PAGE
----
Scuba Dive

by Mike A. Richardson, Tim Hayward, Ron Jeffs
Durell Software Ltd
Your Sinclair Issue 10, Oct 1986   page(s) 84

2.99 Classics

There's nothing fishy about Durell's Scuba Dive - you couldn't do better for a straight-forward arcader, which, if short on pace and thrills, is at least thoroughgoing and requires no little skill.

Your four scuba divers (your four lives) have to dive from a boat, avoiding various nautical nasties like jelly fish and sharks, to find assorted oyster pearls. Dive deeper, avoid the orrible octopussy and you'll find further delights in clam shells. Beyond the second Kraken you'll gain an extra life, be able to seek much needed oxygen (else you'll just have to hold your breath) and start looking for the real pieces of eight in the three treasure chests.

The only thing this game really lacks is Jacqueline Bissett's wet T-shirt from The Deep. Get your fish fingers on this!

Graphics: 6/10
Playability: 6/10
Value For Money: 6/10
Addictiveness: 7/10
Overall: 6/10

Transcript by Chris Bourne

Your Computer Issue 3, Mar 1984   page(s) 57

Spectrum 48K
Durell Software

I adopt my best stage French accent and usher you into a blue world of terrible submarine beauty where crystalline grace moves-side by side with sudden white-jawed, or manytentacled death.

Jacques Cousteau was never like this and even the famous French submariner would have his work cut out dealing with the denizens of the deep which inhabit Durell Software's latest program which has truly spectacular graphics.

You play the part of a scuba diver. The purpose of the game is to increase your score by collecting pearls from oysters and clams which live on the seabed and the undersea caverns. The scuba diver's legs thrash away realistically, and in the background, sharks slide sinisterly towards him. Not only do you run the risk of encountering the great blue and the great white, but also the great pink - a disturbing sight for any ecologist, usually indicating that the local nuclear power station has been taking some short cuts in waste disposal.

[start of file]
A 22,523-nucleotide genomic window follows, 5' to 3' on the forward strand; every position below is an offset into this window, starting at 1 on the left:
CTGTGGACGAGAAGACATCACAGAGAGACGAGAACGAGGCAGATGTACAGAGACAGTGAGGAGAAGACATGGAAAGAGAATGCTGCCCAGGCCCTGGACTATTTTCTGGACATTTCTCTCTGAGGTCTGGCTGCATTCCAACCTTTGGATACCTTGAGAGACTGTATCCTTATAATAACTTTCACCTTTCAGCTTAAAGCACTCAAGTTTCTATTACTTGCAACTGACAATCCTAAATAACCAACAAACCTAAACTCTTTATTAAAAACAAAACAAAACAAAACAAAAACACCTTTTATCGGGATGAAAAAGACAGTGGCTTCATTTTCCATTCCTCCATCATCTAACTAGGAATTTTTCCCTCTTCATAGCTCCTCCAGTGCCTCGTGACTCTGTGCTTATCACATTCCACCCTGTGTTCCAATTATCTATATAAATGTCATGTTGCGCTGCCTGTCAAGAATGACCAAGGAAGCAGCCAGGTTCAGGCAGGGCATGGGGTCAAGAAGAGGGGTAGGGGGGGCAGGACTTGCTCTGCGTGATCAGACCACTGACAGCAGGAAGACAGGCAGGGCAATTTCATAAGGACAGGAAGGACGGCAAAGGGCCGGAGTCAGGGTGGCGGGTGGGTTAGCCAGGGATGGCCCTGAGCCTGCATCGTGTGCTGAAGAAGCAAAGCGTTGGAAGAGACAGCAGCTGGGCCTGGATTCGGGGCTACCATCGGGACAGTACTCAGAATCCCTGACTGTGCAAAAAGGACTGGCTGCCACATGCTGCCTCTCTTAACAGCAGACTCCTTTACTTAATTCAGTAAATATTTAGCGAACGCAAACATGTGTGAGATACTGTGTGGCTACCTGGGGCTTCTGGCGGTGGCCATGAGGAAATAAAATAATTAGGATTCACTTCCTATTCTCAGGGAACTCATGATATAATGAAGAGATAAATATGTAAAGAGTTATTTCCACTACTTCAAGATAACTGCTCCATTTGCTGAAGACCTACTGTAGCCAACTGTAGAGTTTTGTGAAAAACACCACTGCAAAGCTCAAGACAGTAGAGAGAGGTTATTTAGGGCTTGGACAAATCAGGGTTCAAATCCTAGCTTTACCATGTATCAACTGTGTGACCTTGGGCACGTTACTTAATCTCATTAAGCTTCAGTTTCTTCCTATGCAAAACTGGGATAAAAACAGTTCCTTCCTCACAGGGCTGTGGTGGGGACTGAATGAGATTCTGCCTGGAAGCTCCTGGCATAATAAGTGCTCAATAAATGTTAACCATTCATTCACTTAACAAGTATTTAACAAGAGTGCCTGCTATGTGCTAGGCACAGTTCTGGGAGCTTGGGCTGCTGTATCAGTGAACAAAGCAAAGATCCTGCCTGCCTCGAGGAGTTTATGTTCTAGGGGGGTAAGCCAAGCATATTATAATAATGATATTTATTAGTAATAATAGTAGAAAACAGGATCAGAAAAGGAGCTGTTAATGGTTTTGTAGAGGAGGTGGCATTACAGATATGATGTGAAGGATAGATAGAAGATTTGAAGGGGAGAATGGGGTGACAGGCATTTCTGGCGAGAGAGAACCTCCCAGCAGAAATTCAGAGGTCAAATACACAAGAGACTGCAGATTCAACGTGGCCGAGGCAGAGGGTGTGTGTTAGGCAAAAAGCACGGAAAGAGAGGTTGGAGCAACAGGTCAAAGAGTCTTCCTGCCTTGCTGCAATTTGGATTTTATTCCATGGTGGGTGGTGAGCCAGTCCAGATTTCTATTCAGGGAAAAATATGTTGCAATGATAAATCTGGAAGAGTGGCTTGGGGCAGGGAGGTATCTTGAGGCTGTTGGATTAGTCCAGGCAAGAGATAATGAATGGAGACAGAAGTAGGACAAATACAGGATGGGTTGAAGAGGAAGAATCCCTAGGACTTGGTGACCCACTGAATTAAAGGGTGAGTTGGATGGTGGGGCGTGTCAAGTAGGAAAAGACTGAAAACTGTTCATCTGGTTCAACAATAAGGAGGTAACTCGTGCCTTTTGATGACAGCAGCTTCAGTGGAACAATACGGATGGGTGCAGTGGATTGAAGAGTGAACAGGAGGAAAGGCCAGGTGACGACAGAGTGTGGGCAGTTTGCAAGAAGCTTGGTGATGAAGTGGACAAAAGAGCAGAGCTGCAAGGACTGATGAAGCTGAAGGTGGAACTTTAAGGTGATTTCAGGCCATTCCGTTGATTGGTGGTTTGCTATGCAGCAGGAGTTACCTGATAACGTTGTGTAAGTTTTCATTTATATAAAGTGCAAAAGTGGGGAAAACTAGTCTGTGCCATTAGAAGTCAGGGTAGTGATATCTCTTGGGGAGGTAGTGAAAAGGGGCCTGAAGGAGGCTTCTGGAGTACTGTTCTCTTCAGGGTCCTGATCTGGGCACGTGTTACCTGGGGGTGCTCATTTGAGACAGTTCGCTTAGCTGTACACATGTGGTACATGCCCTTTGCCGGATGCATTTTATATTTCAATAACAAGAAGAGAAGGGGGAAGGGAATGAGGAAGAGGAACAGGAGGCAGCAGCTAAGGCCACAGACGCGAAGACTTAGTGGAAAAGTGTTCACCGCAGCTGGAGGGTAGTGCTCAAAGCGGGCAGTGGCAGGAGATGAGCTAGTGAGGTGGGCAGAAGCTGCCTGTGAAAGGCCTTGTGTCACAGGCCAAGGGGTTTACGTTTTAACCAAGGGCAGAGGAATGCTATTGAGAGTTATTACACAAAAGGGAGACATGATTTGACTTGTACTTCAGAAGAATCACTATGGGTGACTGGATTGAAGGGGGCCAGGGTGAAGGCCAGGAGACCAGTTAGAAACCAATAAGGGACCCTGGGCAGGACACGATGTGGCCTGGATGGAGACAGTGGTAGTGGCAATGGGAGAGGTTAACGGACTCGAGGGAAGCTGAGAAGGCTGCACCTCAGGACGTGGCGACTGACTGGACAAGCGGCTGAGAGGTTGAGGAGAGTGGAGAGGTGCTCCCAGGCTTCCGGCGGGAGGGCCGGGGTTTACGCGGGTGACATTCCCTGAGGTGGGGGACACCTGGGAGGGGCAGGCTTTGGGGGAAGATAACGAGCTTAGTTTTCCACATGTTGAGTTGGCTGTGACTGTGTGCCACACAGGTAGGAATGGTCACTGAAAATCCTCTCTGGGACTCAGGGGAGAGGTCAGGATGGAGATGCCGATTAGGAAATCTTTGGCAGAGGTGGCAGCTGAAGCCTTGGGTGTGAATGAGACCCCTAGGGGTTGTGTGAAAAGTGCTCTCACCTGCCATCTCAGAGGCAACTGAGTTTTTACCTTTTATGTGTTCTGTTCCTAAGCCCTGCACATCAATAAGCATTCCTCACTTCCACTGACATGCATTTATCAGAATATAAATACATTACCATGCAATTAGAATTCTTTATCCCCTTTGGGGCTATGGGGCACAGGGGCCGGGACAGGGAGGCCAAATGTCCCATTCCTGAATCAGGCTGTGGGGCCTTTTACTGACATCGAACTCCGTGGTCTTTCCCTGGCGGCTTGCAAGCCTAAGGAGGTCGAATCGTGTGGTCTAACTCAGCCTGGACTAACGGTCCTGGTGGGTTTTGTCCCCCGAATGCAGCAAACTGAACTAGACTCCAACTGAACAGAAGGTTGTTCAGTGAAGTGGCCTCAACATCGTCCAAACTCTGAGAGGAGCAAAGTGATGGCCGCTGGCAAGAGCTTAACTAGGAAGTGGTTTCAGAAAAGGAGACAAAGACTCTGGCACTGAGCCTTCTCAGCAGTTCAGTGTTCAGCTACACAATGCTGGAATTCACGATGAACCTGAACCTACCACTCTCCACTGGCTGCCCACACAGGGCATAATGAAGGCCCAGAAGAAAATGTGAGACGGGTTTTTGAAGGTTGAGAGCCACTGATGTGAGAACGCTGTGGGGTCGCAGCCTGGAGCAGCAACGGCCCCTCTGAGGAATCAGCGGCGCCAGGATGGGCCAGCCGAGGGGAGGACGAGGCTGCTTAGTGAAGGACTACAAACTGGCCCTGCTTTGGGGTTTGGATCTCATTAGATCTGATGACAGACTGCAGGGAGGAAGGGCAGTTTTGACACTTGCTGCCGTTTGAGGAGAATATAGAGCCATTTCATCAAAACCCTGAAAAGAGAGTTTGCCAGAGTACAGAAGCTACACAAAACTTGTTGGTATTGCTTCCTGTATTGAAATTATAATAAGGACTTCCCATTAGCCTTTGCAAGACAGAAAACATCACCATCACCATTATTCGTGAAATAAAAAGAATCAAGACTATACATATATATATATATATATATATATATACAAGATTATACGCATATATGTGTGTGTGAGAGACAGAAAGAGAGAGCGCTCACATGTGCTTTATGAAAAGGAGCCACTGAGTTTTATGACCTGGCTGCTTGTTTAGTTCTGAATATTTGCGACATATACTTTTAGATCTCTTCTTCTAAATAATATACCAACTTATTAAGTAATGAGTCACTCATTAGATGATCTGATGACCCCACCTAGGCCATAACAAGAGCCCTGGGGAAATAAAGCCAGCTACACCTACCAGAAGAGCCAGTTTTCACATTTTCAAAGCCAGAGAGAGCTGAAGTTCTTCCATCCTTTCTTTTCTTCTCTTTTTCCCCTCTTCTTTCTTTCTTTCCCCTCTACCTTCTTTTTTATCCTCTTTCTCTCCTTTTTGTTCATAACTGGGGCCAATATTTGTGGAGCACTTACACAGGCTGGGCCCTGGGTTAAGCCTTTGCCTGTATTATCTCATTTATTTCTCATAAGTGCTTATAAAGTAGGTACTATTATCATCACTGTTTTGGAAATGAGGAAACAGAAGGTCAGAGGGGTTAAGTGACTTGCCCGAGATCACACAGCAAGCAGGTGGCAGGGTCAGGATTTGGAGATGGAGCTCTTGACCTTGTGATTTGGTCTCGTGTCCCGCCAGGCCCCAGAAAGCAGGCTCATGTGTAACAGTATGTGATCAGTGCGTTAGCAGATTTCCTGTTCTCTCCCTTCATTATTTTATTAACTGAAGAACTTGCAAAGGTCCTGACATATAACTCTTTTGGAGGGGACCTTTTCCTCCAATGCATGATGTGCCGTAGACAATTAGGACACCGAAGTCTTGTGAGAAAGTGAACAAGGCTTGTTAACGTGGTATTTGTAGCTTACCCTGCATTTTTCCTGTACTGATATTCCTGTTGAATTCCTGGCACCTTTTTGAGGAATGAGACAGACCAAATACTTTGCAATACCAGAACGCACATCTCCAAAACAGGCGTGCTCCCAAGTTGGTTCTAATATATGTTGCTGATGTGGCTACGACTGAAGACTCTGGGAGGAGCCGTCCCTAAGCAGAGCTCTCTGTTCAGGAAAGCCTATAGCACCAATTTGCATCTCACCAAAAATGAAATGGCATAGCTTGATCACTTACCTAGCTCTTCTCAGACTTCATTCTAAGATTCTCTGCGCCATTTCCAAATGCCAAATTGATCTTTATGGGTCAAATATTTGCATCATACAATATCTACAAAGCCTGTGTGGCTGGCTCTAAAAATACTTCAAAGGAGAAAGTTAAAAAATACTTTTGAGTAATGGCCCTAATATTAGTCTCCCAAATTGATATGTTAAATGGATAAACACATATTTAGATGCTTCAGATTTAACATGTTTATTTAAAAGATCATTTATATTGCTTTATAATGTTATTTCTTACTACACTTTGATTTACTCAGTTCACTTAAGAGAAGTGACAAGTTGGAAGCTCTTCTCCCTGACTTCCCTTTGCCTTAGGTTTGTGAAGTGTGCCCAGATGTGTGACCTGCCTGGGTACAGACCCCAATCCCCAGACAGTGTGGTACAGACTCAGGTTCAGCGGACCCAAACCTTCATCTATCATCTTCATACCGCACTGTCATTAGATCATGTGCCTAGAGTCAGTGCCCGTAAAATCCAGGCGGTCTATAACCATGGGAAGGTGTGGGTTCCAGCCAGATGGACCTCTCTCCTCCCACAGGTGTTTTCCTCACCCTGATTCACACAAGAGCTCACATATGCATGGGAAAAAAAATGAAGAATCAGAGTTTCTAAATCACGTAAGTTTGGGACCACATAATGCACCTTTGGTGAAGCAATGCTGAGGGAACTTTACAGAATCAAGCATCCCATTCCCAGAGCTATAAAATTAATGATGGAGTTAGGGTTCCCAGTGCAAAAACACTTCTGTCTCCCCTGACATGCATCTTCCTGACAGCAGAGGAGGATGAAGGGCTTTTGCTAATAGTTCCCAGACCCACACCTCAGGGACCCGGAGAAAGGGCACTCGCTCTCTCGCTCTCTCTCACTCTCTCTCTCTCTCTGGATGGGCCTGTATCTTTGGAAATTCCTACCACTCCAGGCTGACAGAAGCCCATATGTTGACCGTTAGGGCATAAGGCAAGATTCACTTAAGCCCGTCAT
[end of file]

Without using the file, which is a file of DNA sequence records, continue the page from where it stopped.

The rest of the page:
When the diver jumps out of the boat he has to be careful not to fall foul of the Portuguese man-o'war that is invariably lurking below. Most everything swimming around down here, normally so inoffensive when encountered in a sea-food restaurant, spells instant loss of a life if you bump into it, including the rocks.

Further down you discover an octopus guarding the entrance to an undersea cavern. Whereas up to now you have only been collecting pearls from oysters, at these depths the greater pressure has mutated them into clams - giant ones, even more dangerous than the oysters. This is one shell you won't come out of.

Further down again you encounter another cephalopod which blocks the way to another cavern containing treasure chests and giant clams. Where this game differs from the recently released Neptune's Daughters, by English Software for the CBM-64, apart from being less irritating to play, is that you don't have a spear gun to defend yourself with. So you are dependent on agility rather than brute force to roll up your score.

The keys selected on loading are Z to rotate anti-clockwise, X to rotate clockwise, Space to move forward and accelerate to full speed, and Symbol Shift to move forwards and decelerate to stop. Alter pressing K, you must press the key you wish to use for each direction as it appears on your screen. This means that the game can be programmed for use with most joysticks.

Overall: 4/5

Transcript by Chris Bourne

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